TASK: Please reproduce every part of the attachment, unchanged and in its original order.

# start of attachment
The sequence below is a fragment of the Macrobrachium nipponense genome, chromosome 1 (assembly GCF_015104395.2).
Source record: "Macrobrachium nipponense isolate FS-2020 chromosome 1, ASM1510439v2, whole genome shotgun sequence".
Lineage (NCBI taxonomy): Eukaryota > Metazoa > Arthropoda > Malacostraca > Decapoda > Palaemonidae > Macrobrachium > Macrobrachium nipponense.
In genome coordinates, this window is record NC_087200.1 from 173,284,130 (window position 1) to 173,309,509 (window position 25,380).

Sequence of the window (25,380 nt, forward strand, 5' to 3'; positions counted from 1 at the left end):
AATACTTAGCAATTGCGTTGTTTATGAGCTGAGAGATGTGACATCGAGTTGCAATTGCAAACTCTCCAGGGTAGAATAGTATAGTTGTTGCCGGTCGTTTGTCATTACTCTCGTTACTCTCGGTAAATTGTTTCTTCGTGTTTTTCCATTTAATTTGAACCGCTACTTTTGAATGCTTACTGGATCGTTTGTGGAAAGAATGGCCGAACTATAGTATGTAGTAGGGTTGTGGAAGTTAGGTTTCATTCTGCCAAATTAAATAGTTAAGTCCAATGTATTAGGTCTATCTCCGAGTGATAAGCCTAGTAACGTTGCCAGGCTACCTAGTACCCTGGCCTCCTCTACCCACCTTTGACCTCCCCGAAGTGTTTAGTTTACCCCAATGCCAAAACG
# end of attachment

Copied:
The sequence below is a fragment of the Macrobrachium nipponense genome, chromosome 1 (assembly GCF_015104395.2).
Source record: "Macrobrachium nipponense isolate FS-2020 chromosome 1, ASM1510439v2, whole genome shotgun sequence".
Lineage (NCBI taxonomy): Eukaryota > Metazoa > Arthropoda > Malacostraca > Decapoda > Palaemonidae > Macrobrachium > Macrobrachium nipponense.
In genome coordinates, this window is record NC_087200.1 from 173,284,130 (window position 1) to 173,309,509 (window position 25,380).

Sequence of the window (25,380 nt, forward strand, 5' to 3'; positions counted from 1 at the left end):
AATACTTAGCAATTGCGTTGTTTATGAGCTGAGAGATGTGACATCGAGTTGCAATTGCAAACTCTCCAGGGTAGAATAGTATAGTTGTTGCCGGTCGTTTGTCATTACTCTCGTTACTCTCGGTAAATTGTTTCTTCGTGTTTTTCCATTTAATTTGAACCGCTACTTTTGAATGCTTACTGGATCGTTTGTGGAAAGAATGGCCGAACTATAGTATGTAGTAGGGTTGTGGAAGTTAGGTTTCATTCTGCCAAATTAAATAGTTAAGTCCAATGTATTAGGTCTATCTCCGAGTGATAAGCCTAGTAACGTTGCCAGGCTACCTAGTACCCTGGCCTCCTCTACCCACCTTTGACCTCCCCGAAGTGTTTAGTTTACCCCAATGCCAAAACG